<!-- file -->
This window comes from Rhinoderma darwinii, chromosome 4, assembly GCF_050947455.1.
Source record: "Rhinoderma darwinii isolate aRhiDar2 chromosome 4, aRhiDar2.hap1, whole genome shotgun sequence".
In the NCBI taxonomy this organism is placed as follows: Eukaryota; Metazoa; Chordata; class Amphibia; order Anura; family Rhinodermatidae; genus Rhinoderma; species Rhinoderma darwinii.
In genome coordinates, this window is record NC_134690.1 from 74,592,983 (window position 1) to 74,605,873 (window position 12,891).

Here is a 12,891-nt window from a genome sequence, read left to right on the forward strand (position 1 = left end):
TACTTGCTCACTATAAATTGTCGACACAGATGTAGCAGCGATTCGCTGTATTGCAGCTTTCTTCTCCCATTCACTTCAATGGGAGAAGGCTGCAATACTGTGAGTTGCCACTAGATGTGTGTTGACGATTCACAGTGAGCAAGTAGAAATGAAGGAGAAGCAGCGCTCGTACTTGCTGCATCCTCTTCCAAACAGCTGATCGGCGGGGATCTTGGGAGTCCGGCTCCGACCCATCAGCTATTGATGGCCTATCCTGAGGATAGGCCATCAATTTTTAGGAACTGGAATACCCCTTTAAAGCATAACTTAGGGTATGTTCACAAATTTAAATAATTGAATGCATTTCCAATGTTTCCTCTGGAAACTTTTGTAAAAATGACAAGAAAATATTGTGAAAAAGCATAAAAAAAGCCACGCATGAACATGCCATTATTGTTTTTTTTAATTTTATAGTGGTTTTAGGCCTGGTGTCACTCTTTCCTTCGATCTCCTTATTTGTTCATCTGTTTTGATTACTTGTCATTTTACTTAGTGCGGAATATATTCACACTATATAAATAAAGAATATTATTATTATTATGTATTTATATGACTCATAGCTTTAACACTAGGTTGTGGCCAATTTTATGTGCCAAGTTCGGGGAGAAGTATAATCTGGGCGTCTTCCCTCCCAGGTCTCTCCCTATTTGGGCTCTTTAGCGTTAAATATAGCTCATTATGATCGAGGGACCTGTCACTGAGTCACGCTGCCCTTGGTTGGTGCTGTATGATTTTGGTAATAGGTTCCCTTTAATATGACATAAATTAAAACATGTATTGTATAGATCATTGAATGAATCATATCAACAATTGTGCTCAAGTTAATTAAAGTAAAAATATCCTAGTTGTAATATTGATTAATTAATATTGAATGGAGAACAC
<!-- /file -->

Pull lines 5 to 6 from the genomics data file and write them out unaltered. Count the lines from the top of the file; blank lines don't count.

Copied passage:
Here is a 12,891-nt window from a genome sequence, read left to right on the forward strand (position 1 = left end):
TACTTGCTCACTATAAATTGTCGACACAGATGTAGCAGCGATTCGCTGTATTGCAGCTTTCTTCTCCCATTCACTTCAATGGGAGAAGGCTGCAATACTGTGAGTTGCCACTAGATGTGTGTTGACGATTCACAGTGAGCAAGTAGAAATGAAGGAGAAGCAGCGCTCGTACTTGCTGCATCCTCTTCCAAACAGCTGATCGGCGGGGATCTTGGGAGTCCGGCTCCGACCCATCAGCTATTGATGGCCTATCCTGAGGATAGGCCATCAATTTTTAGGAACTGGAATACCCCTTTAAAGCATAACTTAGGGTATGTTCACAAATTTAAATAATTGAATGCATTTCCAATGTTTCCTCTGGAAACTTTTGTAAAAATGACAAGAAAATATTGTGAAAAAGCATAAAAAAAGCCACGCATGAACATGCCATTATTGTTTTTTTTAATTTTATAGTGGTTTTAGGCCTGGTGTCACTCTTTCCTTCGATCTCCTTATTTGTTCATCTGTTTTGATTACTTGTCATTTTACTTAGTGCGGAATATATTCACACTATATAAATAAAGAATATTATTATTATTATGTATTTATATGACTCATAGCTTTAACACTAGGTTGTGGCCAATTTTATGTGCCAAGTTCGGGGAGAAGTATAATCTGGGCGTCTTCCCTCCCAGGTCTCTCCCTATTTGGGCTCTTTAGCGTTAAATATAGCTCATTATGATCGAGGGACCTGTCACTGAGTCACGCTGCCCTTGGTTGGTGCTGTATGATTTTGGTAATAGGTTCCCTTTAATATGACATAAATTAAAACATGTATTGTATAGATCATTGAATGAATCATATCAACAATTGTGCTCAAGTTAATTAAAGTAAAAATATCCTAGTTGTAATATTGATTAATTAATATTGAATGGAGAACAC